MTEG opener dominated by Toyota’s newest driver

Anaheim Stadium hosted the first round of Mickey Thompson’s Off-Road Championship Gran Prix series with nearly 65,000 in attendance.
Many changes occurred for the 1989 season. A new track design was wider and featured fewer switchbacks for quicker lap speeds and room for passing. Heading the driver changes was Robby Gordon. Gordon earned a ride with Team Toyota this year after winning the Super 1600 championship last year at age 19. Gordon was also honored this year by being named to the AARWBA Auto Racing All-America team for 1989. Gordon replaced Steve Millen, last year’s sport truck champion, who has left to compete in the IMSA GTO series.

Also entering the sport truck wars this year was Rob MacCachren. MacCachren made his debut last year at the Coliseum but is a regular Jeep team member for 1989. Another new driver was David Ashley who entered with a Ford.

Missing from the sport truck battles was Team Mazda. The company pulled its stadium support this year because of MTEG rule changes. This left Glenn Harris as the only Mazda-mounted entry — wearing General Tire colors. Team Mazda’s three-truck entry will be truly missed as they were Toyota’s most formidable competition for the last several years. The two teams routinely exchanged blow for blow throughout the series to keep the action high.

Paul Nissley and David Kreisler of North American Raceco have teamed up in the Super 1600 and UltraStock classes with a four-car effort. Former Superlite driver Bill Goshen will drive a Super 1600 this year and Chet Huffman is returning after a three-year absence. Doug Ingels of Quail Valley entered the buggy wars with a Toyota-powered Super 1600. Roger Mears Jr. has also slipped on his driver’s suit in this class.

RACING: Bob Gordon sat on the pole of the Super 1600 Trophy dash. However, when the green flag flew Brad Castle caught Gordon snoozing and took the lead. Gordon slipped into second place and Frank Arciero Jr, tucked in behind Gordon. Gordon held onto second for three laps but suffered mechanical woes allowing Arciero to slip by for second. Once the door was open Mitch Mustard also slipped by.
At the checkered, it was Brad Castle first and Frank Arciero second, followed by Mustard and Kent Castle.

During qualifying of the Grand National Sport Trucks, Robbie Gordon managed to set the second quickest time and Danny Thompson was the fastest. When they lined up for heat one Dan Esslinger sat on the pole with Ivan Stewart next to him. Esslinger took the early lead with Stewart’s Toyota in tow. Robbie Gordon sat behind his mentor and after two laps Stewart found a hole around Esslinger. Gordon foresaw Stewart’s move and passed Esslinger also. With the taste of victory flowing, Gordon set his sights on teammate Stewart. On the following lap, Gordon slipped inside Stewart for the lead.

Once in the clear Gordon showed why he was picked for Team Toyota, as he pulled away and left Stewart for the win. Appearing in his first race for Toyota the young Gordon let the Grand National Sport Truck drivers know he was prepared to race. Second went to teammate Ivan Stewart and Danny Thompson managed third. Fourth went to Glenn Harris and Frank Arciero, Jr. was fifth. Roger Mears suffered power steering problems in the Nissan entry and did not start.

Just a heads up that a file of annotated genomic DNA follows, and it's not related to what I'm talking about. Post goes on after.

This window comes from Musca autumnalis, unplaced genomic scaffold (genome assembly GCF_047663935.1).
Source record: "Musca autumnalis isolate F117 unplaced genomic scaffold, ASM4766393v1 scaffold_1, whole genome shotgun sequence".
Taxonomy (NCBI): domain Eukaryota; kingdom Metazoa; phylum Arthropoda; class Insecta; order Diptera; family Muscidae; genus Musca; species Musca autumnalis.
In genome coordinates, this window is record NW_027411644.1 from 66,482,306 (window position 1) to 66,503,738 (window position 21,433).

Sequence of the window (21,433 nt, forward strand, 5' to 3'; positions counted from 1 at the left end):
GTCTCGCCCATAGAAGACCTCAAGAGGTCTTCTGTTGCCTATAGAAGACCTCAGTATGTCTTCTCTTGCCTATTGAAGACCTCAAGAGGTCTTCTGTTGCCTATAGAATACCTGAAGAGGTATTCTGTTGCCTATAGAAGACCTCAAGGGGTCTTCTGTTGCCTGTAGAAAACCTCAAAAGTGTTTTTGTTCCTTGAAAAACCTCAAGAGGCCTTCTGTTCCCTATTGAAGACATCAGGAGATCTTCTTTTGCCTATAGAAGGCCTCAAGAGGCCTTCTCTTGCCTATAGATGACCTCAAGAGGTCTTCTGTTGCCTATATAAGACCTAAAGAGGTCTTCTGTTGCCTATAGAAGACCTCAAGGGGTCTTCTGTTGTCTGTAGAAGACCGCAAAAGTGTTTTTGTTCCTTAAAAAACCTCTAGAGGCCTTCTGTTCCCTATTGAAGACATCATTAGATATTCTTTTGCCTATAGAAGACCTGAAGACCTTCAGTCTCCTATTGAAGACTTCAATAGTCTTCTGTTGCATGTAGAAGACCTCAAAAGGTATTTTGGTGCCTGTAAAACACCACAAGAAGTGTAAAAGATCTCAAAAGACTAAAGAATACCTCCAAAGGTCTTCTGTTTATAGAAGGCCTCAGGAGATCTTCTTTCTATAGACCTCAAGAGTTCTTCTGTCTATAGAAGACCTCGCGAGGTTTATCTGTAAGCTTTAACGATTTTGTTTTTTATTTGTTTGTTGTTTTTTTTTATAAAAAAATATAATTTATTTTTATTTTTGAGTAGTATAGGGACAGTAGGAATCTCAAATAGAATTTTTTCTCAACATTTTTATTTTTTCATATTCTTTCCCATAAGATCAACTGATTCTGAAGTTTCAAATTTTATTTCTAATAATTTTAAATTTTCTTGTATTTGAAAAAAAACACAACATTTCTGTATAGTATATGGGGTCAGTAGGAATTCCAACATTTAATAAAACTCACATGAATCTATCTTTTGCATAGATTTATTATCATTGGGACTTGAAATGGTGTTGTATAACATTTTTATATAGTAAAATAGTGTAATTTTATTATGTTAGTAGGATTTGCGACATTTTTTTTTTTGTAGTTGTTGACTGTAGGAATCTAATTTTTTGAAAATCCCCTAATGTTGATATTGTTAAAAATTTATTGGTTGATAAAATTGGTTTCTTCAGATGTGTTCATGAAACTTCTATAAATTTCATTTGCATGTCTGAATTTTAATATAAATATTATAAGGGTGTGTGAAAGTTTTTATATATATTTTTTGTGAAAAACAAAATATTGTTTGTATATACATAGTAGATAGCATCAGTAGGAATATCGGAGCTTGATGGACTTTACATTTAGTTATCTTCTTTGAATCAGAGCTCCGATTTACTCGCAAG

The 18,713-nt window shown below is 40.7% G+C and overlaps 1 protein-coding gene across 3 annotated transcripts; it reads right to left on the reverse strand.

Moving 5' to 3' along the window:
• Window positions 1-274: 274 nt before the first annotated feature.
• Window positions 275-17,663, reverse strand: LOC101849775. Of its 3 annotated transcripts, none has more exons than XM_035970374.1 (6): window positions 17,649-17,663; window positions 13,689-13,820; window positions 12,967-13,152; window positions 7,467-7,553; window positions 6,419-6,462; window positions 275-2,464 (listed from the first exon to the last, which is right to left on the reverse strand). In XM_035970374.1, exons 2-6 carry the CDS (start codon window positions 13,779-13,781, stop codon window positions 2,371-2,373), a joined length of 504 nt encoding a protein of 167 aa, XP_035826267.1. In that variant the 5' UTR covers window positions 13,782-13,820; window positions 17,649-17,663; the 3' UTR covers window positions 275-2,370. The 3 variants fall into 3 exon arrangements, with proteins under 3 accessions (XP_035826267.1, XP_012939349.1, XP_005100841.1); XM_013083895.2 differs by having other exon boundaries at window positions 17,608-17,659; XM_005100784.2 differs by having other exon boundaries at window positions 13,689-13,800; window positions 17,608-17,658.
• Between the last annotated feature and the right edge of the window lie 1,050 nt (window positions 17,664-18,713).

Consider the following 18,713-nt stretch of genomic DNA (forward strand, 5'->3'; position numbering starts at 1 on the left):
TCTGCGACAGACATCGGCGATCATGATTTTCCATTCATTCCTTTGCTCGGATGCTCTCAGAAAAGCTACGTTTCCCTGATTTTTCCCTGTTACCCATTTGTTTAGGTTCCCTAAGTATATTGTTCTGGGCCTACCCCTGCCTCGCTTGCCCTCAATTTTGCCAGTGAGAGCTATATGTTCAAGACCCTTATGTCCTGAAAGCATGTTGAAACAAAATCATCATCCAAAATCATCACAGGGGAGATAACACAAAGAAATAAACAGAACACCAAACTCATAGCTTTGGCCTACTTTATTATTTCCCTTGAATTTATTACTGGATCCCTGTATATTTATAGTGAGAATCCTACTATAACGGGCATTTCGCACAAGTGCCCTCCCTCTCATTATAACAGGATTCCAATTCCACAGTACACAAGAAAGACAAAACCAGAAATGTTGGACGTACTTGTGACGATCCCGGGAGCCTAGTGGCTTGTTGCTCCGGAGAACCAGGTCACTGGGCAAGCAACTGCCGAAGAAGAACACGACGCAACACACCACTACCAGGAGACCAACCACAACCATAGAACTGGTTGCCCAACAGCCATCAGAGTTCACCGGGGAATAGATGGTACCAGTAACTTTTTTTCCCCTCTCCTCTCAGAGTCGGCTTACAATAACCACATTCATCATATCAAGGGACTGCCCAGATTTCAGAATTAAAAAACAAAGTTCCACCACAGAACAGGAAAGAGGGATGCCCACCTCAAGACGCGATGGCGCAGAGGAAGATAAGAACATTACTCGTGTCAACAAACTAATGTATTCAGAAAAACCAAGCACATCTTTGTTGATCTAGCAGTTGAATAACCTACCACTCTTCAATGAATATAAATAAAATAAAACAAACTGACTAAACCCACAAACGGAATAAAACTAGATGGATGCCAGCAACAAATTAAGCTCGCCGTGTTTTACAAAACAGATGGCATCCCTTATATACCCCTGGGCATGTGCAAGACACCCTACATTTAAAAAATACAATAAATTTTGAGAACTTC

A total of eight Stadium Superlites entered the first heat. Frank Chavez jumped out front but had Triple E teammate Ron Pierce take over after one lap. However, on the last lap, Chavez caught Pierce up on two wheels and took over for the win. Pierce regained his composure to maintain second and third went to a hard-charging Chuck Parker. Joe Price brought his Triple E around for fourth and fifth went to John Gersjes.

In the second Superlite heat, it was all Briggsbuilt drivers. Rennie Awana took his number three car out front and didn’t look back. Second place went to John Hasshaw and third was captured by Terry Peterson after taking advantage of Don Archibald’s lost front wheel problem. Archibald did however remain in the race for fourth place. Fifth went to the lone female driver Mary Sullivan.

Donnie Banks won the 4-wheel ATV first heat at the last corner. Banks tried all six laps to find an opening around Kenneth Delk, but was unsuccessful until the two exited the final sweeper. Banks took the win by a nose and Delk had to play the bridesmaid. Third place went to John Scott and fourth was Mark Ehrhardt. Fifth place of the 21 starters was Don Turk.

In the second 4-wheel ATV heat Marty Hart took advantage of a turn two pile up and stole the lead. Once out front, Hart used the open space to put some serious real estate between him and a threesome arguing over second place. Sean Stubbs, Charles Shepherd, and Joel Bontoux fought for second place until Stubbs clipped a parked ATV and blew a tire. Shepherd took over second and Bontoux finished third. Fourth went to Sean Finley and fifth was Chris Couto.